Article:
Sunday, February 8, 2009

Is A-Rod a victim?




In a word? YES.

Look, the only reason that this evidence got out was because someone was out to destroy A-Rod. A-Rod failed the 2003 test, not a 2007 test. The 2003 tests were made to determine HOW MANY players took steroids, not WHO took steroids. A-Rod was supposed to simply be a statistic, helping MLB determine IF they should follow through with steroid testing. The simple fact is that the test was taken under the assumption that those involved would remain anonymous.

The best analogy one can make is to a clinical medical test. In those tests, the patients are always kept anonymous, and it is their results that are used to come up with a conclusion. Likewise, in this example, the names of the players should have remained anonymous. Only their results should have been made public. I don't think this is illegal, but it is extremely unethical to release names of those involved in clinical trials. Whoever is responsible for releasing A-Rod's name should be barred from practicing medicine. You could even make an argument that they acted more unethically than A-Rod in their actions.

One last thing. Jon Heyman of SI writes that the MLB Players Union is to blame for A-Rod's name getting out there. Maybe this is true, but it doesn't change the fact that A-Rod is a victim. If he failed a test in 2007, then his name should have been made public. But the fact that his name was made public when he was essentially part of a clinical study is bullshit. And someone, not A-Rod, should lose their job over this.

8 comments:

Anonymous said...

clinical study my ass. its more like the cops putting a camera on a drug dealing corner to see if they need to assign more cops to the area. if one of those drug dealers gets outed for being a drug dealer, isnt it called something else...JUSTICE?
-BH

Drew said...

I don't think A-Rod should lose his job or the right to play baseball, if he comes forward and comments on the matter. His reputation is forever tarnished for the leak of information.

I agree that the results of the study should never have been released - but now that the information IS out there and that mistake has been made - I think to be fair to A-Rod, all 104 names should be released.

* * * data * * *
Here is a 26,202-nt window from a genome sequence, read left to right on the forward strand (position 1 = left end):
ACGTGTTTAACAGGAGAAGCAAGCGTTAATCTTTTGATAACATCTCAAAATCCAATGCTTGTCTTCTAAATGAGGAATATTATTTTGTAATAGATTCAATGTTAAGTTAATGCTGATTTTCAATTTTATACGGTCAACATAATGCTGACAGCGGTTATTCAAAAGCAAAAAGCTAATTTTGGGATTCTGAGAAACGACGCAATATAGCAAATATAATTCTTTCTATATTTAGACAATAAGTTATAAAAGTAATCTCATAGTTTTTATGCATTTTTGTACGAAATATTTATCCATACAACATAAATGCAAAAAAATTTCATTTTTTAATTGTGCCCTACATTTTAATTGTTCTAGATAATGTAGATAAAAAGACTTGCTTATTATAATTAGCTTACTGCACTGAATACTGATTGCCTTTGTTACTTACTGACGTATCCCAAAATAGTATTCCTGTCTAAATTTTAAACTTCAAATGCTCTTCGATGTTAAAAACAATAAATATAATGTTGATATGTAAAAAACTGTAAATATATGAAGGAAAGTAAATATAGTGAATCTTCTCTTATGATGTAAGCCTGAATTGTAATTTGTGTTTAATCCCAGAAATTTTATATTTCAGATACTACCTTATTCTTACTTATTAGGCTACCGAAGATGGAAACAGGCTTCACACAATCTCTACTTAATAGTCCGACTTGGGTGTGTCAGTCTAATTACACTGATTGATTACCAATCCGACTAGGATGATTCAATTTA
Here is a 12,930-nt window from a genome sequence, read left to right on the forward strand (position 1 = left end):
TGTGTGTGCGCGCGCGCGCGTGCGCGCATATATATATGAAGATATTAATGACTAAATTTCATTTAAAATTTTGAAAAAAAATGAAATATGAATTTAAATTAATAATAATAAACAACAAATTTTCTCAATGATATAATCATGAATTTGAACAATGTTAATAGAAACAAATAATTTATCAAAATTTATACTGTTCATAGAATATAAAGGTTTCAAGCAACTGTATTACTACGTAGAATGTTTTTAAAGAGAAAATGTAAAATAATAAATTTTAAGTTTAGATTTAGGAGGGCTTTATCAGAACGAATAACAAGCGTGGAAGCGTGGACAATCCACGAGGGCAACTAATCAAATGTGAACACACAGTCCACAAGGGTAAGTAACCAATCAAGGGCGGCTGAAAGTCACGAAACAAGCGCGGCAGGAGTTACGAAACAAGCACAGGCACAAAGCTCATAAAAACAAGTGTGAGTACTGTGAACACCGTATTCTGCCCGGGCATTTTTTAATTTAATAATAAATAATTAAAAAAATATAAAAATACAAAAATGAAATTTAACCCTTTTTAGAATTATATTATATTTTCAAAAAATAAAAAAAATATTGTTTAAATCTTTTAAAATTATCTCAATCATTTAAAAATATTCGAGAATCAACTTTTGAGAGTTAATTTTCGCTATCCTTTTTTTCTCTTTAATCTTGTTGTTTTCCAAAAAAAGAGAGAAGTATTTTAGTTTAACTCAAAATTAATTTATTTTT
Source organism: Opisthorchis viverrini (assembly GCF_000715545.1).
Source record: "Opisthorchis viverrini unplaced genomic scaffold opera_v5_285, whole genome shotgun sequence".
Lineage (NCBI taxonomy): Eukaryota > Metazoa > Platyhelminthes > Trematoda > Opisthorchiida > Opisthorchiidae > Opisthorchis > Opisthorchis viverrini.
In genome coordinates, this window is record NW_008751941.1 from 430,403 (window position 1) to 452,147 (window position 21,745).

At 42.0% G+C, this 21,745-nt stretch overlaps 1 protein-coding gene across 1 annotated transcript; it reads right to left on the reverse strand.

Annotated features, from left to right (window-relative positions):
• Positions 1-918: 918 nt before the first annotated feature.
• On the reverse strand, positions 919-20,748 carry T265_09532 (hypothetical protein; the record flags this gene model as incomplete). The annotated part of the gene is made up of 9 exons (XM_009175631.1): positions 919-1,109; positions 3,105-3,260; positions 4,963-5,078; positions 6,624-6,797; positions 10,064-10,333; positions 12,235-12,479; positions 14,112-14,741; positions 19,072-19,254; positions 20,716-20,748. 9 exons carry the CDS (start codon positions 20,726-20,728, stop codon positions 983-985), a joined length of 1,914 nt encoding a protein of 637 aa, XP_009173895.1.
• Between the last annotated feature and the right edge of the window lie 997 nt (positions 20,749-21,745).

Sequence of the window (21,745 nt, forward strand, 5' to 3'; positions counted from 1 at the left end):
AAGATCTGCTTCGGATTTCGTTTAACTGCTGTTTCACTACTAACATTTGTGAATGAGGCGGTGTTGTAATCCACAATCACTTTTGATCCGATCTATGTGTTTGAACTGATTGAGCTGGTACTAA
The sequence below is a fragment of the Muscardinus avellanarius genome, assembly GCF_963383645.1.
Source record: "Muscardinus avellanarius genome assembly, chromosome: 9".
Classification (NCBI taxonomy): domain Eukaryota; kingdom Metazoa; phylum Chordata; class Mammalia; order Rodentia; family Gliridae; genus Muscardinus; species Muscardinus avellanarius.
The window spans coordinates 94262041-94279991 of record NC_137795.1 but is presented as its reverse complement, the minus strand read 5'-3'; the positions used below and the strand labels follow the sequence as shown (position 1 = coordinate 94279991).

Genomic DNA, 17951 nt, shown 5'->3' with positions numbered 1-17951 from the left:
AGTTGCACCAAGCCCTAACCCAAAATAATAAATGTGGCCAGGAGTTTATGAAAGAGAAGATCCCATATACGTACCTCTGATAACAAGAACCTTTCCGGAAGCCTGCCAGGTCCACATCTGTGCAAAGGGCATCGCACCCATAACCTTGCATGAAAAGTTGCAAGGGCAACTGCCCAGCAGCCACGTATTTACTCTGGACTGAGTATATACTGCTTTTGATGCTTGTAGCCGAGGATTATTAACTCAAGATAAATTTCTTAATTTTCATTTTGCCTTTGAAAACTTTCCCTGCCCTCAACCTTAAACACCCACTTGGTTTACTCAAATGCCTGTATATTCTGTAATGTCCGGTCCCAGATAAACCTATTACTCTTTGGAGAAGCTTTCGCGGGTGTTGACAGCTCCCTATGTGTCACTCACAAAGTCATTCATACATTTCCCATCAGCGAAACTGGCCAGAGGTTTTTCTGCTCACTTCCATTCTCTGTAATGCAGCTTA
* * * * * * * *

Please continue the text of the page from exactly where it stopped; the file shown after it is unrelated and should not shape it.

The only way to cleanse baseball of the steroid era and brighten its image is to illustrate everyone connected with PEDs in that report. As long as A-Rod is clean now, I think his performance and the current performance of any former using player can still be respected.

devo said...

BH, drug dealer isn't the best analogy because these guys are users, not dealers. How would you feel if they arrested the guys buying and using the drugs on said corners in your example?

The Brooklyn Hillbilly said...

they do arrest those guys. all the time. your analogy to a clinical study implies there are some controls on teh situation and that it is a sanctioned event. steroid use clearly is not.

i dont think arod should get fired, but only because apparently every single every other person in the world used them as well, and there wouldnt be any players left if they all got fired

The Brooklyn Hillbilly said...

and the dealer/user distinction in that scenario is irrelevent, they are both criminals under the law. the point of a survaillence would be to see how much criminal activity is going on, using and dealing and the other associated crimes. if there was a lot going on, more police resources would be assigned to the area.

thats essentially what happened with MLB, the threshold was reached to trigger mandatory league-wide testing. But that shouldnt excuse the people that failed tests before league-wide testing was instituted. what they were doing was still illegal and violated league rules at the time.

devo said...

The SSDP you of '03 would ro-sham-bo you if he met you today, BH.

Barry said...

'03 BH would be too stoned to care.

White Boy South Bronx said...

So BH is like John Mccain according to Howard Dean, "The 2000 John Mccain wouldn't vote for this John Mccain"